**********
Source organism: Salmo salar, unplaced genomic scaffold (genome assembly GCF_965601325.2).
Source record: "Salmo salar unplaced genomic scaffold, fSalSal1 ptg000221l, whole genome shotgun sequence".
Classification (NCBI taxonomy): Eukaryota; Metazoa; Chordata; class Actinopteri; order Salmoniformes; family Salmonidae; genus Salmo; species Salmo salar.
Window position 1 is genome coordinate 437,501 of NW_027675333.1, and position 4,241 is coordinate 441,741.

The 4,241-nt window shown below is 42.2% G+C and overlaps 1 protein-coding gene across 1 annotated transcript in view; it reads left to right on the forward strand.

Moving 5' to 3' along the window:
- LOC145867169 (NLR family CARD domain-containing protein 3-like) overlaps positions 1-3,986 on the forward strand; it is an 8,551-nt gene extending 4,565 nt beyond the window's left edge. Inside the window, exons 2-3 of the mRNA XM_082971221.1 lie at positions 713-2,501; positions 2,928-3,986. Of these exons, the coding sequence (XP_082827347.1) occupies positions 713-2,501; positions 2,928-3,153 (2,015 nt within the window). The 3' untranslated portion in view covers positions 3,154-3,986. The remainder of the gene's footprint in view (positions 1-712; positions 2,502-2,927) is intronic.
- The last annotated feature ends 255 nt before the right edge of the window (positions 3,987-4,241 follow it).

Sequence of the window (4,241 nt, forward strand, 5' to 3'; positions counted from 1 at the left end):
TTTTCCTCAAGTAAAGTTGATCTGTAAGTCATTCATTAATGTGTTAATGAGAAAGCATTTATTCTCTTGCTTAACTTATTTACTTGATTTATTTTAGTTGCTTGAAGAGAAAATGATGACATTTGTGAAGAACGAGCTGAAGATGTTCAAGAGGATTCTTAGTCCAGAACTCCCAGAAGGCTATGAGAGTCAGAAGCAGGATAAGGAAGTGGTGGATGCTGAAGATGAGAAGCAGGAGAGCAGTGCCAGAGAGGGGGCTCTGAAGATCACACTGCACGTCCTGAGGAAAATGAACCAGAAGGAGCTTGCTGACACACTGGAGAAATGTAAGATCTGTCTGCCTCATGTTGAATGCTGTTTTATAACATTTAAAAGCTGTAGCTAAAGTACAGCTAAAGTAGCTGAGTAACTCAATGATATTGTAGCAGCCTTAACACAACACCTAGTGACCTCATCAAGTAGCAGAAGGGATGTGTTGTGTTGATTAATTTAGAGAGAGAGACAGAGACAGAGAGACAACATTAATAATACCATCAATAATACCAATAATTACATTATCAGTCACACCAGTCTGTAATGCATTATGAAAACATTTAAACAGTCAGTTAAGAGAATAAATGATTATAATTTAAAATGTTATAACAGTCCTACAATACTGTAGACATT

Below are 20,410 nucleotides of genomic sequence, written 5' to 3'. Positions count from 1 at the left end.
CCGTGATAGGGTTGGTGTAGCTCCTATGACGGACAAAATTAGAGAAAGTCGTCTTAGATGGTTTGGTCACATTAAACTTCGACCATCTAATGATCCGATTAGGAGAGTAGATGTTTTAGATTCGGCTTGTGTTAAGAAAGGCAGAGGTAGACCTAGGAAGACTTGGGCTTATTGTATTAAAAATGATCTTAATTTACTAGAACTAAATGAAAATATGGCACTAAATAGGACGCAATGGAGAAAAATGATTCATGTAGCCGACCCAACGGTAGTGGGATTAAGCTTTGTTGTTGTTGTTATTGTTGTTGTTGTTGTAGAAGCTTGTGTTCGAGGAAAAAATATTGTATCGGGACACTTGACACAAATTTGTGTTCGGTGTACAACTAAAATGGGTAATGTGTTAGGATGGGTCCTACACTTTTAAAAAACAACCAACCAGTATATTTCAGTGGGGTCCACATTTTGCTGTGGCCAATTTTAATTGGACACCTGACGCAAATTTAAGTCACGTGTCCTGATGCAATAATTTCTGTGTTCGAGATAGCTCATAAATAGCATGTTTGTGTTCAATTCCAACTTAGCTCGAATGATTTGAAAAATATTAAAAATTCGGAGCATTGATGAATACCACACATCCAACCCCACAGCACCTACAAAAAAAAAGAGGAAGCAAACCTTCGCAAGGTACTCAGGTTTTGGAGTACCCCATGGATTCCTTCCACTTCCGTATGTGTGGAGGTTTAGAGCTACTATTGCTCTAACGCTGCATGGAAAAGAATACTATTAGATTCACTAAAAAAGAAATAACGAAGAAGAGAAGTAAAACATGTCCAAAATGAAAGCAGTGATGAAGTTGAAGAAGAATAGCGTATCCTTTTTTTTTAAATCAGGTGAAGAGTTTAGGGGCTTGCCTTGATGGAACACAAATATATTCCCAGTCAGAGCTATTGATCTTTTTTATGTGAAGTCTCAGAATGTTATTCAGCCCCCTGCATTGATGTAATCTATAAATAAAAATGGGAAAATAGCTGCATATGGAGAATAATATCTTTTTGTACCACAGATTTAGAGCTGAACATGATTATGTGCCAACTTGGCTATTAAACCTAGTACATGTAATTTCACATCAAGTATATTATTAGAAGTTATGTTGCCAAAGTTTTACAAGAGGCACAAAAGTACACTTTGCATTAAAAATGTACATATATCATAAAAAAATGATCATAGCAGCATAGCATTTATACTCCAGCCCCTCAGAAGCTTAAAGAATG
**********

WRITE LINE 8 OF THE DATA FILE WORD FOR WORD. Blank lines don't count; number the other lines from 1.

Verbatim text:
- The last annotated feature ends 255 nt before the right edge of the window (positions 3,987-4,241 follow it).